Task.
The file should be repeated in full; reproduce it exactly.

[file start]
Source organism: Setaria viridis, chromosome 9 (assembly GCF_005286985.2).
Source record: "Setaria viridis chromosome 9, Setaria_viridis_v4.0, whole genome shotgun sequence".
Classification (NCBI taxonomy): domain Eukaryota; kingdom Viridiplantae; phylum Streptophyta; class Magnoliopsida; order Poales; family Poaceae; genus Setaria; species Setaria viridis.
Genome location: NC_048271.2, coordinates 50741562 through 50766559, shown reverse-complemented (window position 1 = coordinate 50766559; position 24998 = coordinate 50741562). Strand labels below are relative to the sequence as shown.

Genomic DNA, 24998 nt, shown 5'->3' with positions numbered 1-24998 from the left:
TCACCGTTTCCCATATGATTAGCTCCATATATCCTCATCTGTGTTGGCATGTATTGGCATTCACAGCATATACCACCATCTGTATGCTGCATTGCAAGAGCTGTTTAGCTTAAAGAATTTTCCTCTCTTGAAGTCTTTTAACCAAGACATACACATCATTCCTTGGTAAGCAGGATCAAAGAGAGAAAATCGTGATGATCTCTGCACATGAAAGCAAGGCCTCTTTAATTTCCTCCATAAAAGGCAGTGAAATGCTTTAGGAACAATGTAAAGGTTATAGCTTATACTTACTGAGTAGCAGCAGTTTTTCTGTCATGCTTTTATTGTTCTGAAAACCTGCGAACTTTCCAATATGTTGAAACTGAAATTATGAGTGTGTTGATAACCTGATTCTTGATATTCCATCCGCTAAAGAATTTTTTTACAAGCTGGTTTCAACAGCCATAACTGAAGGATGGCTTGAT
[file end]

Source organism: Setaria viridis, chromosome 9 (assembly GCF_005286985.2).
Source record: "Setaria viridis chromosome 9, Setaria_viridis_v4.0, whole genome shotgun sequence".
Classification (NCBI taxonomy): domain Eukaryota; kingdom Viridiplantae; phylum Streptophyta; class Magnoliopsida; order Poales; family Poaceae; genus Setaria; species Setaria viridis.
Genome location: NC_048271.2, coordinates 50741562 through 50766559, shown reverse-complemented (window position 1 = coordinate 50766559; position 24998 = coordinate 50741562). Strand labels below are relative to the sequence as shown.

Genomic DNA, 24998 nt, shown 5'->3' with positions numbered 1-24998 from the left:
TCACCGTTTCCCATATGATTAGCTCCATATATCCTCATCTGTGTTGGCATGTATTGGCATTCACAGCATATACCACCATCTGTATGCTGCATTGCAAGAGCTGTTTAGCTTAAAGAATTTTCCTCTCTTGAAGTCTTTTAACCAAGACATACACATCATTCCTTGGTAAGCAGGATCAAAGAGAGAAAATCGTGATGATCTCTGCACATGAAAGCAAGGCCTCTTTAATTTCCTCCATAAAAGGCAGTGAAATGCTTTAGGAACAATGTAAAGGTTATAGCTTATACTTACTGAGTAGCAGCAGTTTTTCTGTCATGCTTTTATTGTTCTGAAAACCTGCGAACTTTCCAATATGTTGAAACTGAAATTATGAGTGTGTTGATAACCTGATTCTTGATATTCCATCCGCTAAAGAATTTTTTTACAAGCTGGTTTCAACAGCCATAACTGAAGGATGGCTTGAT